3. If the alcohol is prescribed for medical treatment.

Section 4301.69(E)(2), sets forth a diversion program for underage offenders.  It states, “[i]f the child completes the diversion program to the satisfaction of the court, the court shall dismiss the complaint and order the child’s record in the case sealed under sections 2151.356 to 2151.358 of the Revised Code. If the child fails to satisfactorily complete the diversion program, the court shall proceed with the complaint.”  A child is ineligible for diversion if he or she has previously been diverted.  O.R.C 4301.69(A)-(C) also contain harsh penalties for furnishing alcohol to minors or providing them accommodations in which the “owner or occupant” allows a person to remain while the person is possessing or consuming alcohol.  Many times police will target the owner of a home, apartment or dorm room wherein minors are drinking.  If you are under 18 at the time of your arrest, your case will be prosecuted in the Juvenile Court.  Person under 21, but older than 18 will have their cases heard in the Municipal Court.  Often, resolving the matter in court is not the end of the process.  Most university students face a disciplinary hearing before a university review board or student government panel.

Long-term Ramifications. In addition to dealing with any penalties you may face in school, you have to be mindful of the long-term impact of a DUI conviction.  Most employers now routinely do a background check on candidates.  The job market is increasingly competitive and having a DUI on your record may be the difference in beginning your career or being unemployed.  If the career you are pursuing requires obtaining a professional license, it is even more important to fight your charge. Whether you are pursuing a career in medicine, law, nursing accounting or another profession, the licensing board will scrutinize your criminal record before granting you licensure.  Dayton, being a hub of the aerospace and defense industries, has a large number of employers who will require that applicants be eligible for high level security clearances.  Other jobs may require you to obtain fleet insurance, drive a company car or secure a commercial driver’s license.  A DUI can be a major obstacle.  Parents sometimes tell us that their children should pay the price if they are arrested for drunk driving while at college. Often parents do not realize how steep that price can be.

DUI attorney Charles M. Rowland II dedicates his practice to defending the accused drunk driver in DaytonSpringfieldKetteringVandaliaXeniaMiamisburgSpringboroHuber HeightsOakwoodBeavercreekCenterville and throughout Ohio.  He has the credentials and the experience to win your case and has made himself the Miami Valley’s choice for DUI defense.  Contact Charles Rowland by phone at 937-318-1DUI (937-318-1384), 937-879-9542, or toll-free at 1-888-ROWLAND (888-769-5263).  For after-hours help contact our 24/7 DUI HOTLINE at 937-776-2671.  For information about Dayton DUI sent directly to your mobile device, text DaytonDUI (one word) to 50500.  Follow DaytonDUI on Twitter @DaytonDUI or Get Twitter updates via SMS by texting DaytonDUI to 40404. DaytonDUI is also available on Facebook and on the DaytonDUI channel on YouTube.  You can also email Charles Rowland at: CharlesRowland@DaytonDUI.com or write to us at 2190 Gateway Dr., Fairborn, Ohio 45324. “All I do is DUI”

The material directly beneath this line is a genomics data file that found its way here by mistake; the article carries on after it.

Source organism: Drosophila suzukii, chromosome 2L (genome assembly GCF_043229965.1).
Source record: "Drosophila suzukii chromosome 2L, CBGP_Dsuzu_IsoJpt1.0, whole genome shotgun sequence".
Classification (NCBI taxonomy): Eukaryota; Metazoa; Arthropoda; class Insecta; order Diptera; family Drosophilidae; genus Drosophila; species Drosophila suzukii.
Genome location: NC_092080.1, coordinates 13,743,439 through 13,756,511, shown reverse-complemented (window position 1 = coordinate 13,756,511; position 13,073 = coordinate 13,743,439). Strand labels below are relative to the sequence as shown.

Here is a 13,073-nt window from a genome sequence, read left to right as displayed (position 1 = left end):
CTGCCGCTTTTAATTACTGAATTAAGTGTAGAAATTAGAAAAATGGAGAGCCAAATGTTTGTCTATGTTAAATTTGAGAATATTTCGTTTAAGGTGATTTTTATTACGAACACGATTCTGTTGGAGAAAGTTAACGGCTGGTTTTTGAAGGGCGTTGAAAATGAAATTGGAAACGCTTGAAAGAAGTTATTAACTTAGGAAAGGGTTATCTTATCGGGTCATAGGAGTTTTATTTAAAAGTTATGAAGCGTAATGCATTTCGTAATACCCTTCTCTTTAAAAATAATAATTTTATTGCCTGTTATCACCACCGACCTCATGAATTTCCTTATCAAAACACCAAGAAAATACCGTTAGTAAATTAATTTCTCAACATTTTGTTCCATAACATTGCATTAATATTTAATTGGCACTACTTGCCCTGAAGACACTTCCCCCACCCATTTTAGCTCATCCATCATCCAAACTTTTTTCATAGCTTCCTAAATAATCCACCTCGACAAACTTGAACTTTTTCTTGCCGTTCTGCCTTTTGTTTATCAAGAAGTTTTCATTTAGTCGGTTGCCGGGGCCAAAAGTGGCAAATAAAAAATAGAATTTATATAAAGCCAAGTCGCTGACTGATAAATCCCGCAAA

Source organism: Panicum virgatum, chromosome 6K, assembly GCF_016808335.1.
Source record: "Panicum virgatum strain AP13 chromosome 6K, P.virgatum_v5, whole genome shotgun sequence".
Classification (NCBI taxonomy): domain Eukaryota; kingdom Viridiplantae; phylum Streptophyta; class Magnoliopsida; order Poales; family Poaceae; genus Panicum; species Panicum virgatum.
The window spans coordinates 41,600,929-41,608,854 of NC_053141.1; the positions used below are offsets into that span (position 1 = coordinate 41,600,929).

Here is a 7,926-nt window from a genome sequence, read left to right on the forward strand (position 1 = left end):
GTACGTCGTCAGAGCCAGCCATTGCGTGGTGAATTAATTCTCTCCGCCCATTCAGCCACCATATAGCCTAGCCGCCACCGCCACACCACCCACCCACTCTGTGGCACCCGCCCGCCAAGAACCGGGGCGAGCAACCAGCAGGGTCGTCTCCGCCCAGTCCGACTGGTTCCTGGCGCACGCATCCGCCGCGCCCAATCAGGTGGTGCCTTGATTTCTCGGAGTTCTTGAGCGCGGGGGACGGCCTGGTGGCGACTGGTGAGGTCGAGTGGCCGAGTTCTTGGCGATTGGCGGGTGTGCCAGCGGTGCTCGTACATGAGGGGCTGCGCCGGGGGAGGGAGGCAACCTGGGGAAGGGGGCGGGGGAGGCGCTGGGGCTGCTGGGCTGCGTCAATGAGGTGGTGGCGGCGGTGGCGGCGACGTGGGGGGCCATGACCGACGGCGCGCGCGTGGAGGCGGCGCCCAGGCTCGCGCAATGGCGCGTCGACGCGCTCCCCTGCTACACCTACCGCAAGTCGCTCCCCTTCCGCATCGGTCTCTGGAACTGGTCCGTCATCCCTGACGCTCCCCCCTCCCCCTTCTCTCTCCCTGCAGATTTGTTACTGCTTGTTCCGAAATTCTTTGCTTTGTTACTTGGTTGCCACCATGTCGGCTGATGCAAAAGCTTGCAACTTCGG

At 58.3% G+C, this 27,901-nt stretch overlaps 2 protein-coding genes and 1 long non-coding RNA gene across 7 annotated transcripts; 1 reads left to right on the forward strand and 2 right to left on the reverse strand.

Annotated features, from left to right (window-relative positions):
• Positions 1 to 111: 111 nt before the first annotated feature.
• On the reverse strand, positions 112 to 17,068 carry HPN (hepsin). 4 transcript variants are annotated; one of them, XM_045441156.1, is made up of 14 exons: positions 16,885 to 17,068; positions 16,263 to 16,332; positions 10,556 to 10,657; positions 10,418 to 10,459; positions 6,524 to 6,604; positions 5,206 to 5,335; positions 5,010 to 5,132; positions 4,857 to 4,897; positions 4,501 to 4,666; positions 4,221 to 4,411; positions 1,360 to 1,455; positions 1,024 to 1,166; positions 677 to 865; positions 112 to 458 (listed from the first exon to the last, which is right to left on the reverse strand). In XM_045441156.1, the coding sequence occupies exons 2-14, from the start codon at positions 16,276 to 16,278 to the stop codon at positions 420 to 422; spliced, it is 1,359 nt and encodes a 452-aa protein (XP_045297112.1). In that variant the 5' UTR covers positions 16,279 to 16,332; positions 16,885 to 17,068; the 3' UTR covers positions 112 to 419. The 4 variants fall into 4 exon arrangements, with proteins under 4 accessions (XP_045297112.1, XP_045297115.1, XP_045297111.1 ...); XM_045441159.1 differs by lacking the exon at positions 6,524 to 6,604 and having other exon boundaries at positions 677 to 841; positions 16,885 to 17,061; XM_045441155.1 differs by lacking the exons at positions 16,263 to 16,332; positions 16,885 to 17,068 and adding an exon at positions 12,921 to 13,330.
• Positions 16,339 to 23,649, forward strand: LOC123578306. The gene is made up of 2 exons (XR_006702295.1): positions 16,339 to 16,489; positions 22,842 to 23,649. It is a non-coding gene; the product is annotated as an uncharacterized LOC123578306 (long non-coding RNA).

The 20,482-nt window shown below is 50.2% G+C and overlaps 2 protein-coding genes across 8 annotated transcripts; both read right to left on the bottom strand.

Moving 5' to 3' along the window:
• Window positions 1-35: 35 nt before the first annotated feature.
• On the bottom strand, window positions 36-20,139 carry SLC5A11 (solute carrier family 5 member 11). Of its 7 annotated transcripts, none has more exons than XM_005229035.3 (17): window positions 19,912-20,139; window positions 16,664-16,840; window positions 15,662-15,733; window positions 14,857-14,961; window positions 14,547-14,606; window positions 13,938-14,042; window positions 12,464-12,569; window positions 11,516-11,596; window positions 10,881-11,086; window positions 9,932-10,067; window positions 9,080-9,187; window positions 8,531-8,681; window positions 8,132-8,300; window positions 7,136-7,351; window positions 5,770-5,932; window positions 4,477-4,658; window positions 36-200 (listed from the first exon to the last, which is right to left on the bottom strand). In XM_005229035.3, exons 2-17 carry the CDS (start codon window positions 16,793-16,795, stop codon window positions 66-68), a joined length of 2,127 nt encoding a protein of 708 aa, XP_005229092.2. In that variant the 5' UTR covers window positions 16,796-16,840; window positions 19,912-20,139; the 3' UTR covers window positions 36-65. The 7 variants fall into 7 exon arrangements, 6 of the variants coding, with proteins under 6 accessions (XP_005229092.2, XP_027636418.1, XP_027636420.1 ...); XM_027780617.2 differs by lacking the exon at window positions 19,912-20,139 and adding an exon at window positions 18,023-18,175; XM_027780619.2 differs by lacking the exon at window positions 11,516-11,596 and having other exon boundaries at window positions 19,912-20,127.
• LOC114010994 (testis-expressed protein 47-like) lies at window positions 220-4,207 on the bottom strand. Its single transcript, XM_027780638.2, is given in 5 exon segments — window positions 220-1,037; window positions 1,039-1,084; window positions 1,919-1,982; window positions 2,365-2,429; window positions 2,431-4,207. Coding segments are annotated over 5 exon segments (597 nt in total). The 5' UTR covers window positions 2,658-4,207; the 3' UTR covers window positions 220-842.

Alcohol and Energy Drinks (by DaytonDUI.com)

August 23rd, 2012

One 23.5 ounce can of the Four Loko alcoholic ...

In 2005, the Drink Four  Brewing Company introduced Four Loko to the American malt beverage market. The name “Four” is derived from the original energy drink’s four main ingredients: alcoholcaffeinetaurine, and guarana.  There are three product lines within the Four brand:

  • Four Loko — contains either 6%, 8%, or 12% alcohol by volume (ABV), depending on state regulations, and is packaged in 23.5 oz. cans
  • Poco Loko — contains 8% alcohol by volume (ABV), and is packaged in 16 oz. cans
  • Four Loko in bottles — contains either 6% or 8% alcohol by volume (ABV), and is packaged in 11.2 oz. glass bottles

Original formulations of both beverages were a malt liquor-based, caffeinated alcoholic energy drink with added guarana and taurine. The formulations were developed by three alumni of The Ohio State University: Chris Hunter, Jeff Wright, and Jaisen Freeman.  Almost immediately following the introduction of the drinks, a coalition formed in opposition to the beverage.  Critics suggested that consuming energy drinks with alcohol can be harmful in reducing the perception of alcohol intoxication and/or in leading to increased alcohol or drug consumption.

In 2009, a group of US state attorneys general began active investigations of companies which produced and sold caffeinated alcohol beverages, on the grounds that they were being inappropriately marketed to a teenage audience.  The attorneys general were also concerned that these drinks could pose health risks by masking feelings of intoxication.  Colleges and universities joined the chorus against the beverages in 2010 when they began to see injuries and blackouts related to the drink’s use.  The University of Rhode Island banned this product from their campus on November 5, 2010. [sourced via Wikipedia].  Several stores, including Tops Markets, Price Chopper and Wegmans have voluntarily pulled the product from their shelves.

Under mounting pressure, Phusion withdrew Four Loko from the State of New York in November, 2009.  The beverage was banned in Oregon by a 4-1 vote of the Oregon Liquor Control Commission in that same month.  Citing health and safety concerns, Oklahoma joined the movement against the sale of Four Loko.  Michigan soon followed suit.  Id.  According to a statement from the Michigan Liquor Control Commission, “The decision was made in light of several studies regarding alcohol energy drinks, the widespread community concerns aired by substance abuse prevention groups, parent groups and various members of the public, as well as the FDA’s decision to further investigate these products.” [source]  The New York State Liquor Authority moved for a full  ban as of November 19, 2010. New York state senator Chuck Schumer and New York City councilman James Sanders Jr. have approached the Obama administration to ban Four Loko across the state of New York.  Ohio did not join the stampede.  Instead, they took a wait and see approach.  “We are continuing to monitor the situation,” a representative of the Ohio Department of Commerce Division of Liquor Control said. “However, a legislative change would be needed to the statute in order for the superintendent to disapprove a product.” [source]